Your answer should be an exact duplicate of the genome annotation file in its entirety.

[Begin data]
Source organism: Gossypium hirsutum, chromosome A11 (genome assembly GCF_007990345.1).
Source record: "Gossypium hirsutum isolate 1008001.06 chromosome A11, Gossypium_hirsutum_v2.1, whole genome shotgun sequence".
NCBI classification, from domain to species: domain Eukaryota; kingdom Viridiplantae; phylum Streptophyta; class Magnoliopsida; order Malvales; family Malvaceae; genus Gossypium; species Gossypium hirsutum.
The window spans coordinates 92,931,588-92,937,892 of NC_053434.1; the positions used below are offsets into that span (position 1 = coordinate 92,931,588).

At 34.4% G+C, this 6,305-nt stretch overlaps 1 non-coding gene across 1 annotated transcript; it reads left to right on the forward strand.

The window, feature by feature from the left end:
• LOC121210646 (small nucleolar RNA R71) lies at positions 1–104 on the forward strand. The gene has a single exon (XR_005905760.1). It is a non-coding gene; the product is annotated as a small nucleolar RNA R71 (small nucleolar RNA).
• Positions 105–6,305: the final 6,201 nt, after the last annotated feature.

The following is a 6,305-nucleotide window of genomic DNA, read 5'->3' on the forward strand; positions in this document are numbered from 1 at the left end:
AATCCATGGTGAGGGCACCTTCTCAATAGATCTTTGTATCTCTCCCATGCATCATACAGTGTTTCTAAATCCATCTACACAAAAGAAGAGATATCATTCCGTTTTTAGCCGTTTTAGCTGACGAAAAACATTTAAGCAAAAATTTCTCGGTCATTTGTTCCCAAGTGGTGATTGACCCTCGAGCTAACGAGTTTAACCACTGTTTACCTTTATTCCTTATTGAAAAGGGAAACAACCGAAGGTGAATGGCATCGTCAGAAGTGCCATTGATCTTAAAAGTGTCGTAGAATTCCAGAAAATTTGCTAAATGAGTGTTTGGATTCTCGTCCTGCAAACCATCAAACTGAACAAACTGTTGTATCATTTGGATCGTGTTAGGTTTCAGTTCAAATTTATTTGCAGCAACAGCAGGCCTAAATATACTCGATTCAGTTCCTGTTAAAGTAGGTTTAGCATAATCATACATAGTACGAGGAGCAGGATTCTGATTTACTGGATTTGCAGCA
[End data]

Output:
Source organism: Gossypium hirsutum, chromosome A11 (genome assembly GCF_007990345.1).
Source record: "Gossypium hirsutum isolate 1008001.06 chromosome A11, Gossypium_hirsutum_v2.1, whole genome shotgun sequence".
NCBI classification, from domain to species: domain Eukaryota; kingdom Viridiplantae; phylum Streptophyta; class Magnoliopsida; order Malvales; family Malvaceae; genus Gossypium; species Gossypium hirsutum.
The window spans coordinates 92,931,588-92,937,892 of NC_053434.1; the positions used below are offsets into that span (position 1 = coordinate 92,931,588).

At 34.4% G+C, this 6,305-nt stretch overlaps 1 non-coding gene across 1 annotated transcript; it reads left to right on the forward strand.

The window, feature by feature from the left end:
• LOC121210646 (small nucleolar RNA R71) lies at positions 1–104 on the forward strand. The gene has a single exon (XR_005905760.1). It is a non-coding gene; the product is annotated as a small nucleolar RNA R71 (small nucleolar RNA).
• Positions 105–6,305: the final 6,201 nt, after the last annotated feature.

The following is a 6,305-nucleotide window of genomic DNA, read 5'->3' on the forward strand; positions in this document are numbered from 1 at the left end:
AATCCATGGTGAGGGCACCTTCTCAATAGATCTTTGTATCTCTCCCATGCATCATACAGTGTTTCTAAATCCATCTACACAAAAGAAGAGATATCATTCCGTTTTTAGCCGTTTTAGCTGACGAAAAACATTTAAGCAAAAATTTCTCGGTCATTTGTTCCCAAGTGGTGATTGACCCTCGAGCTAACGAGTTTAACCACTGTTTACCTTTATTCCTTATTGAAAAGGGAAACAACCGAAGGTGAATGGCATCGTCAGAAGTGCCATTGATCTTAAAAGTGTCGTAGAATTCCAGAAAATTTGCTAAATGAGTGTTTGGATTCTCGTCCTGCAAACCATCAAACTGAACAAACTGTTGTATCATTTGGATCGTGTTAGGTTTCAGTTCAAATTTATTTGCAGCAACAGCAGGCCTAAATATACTCGATTCAGTTCCTGTTAAAGTAGGTTTAGCATAATCATACATAGTACGAGGAGCAGGATTCTGATTTACTGGATTTGCAGCA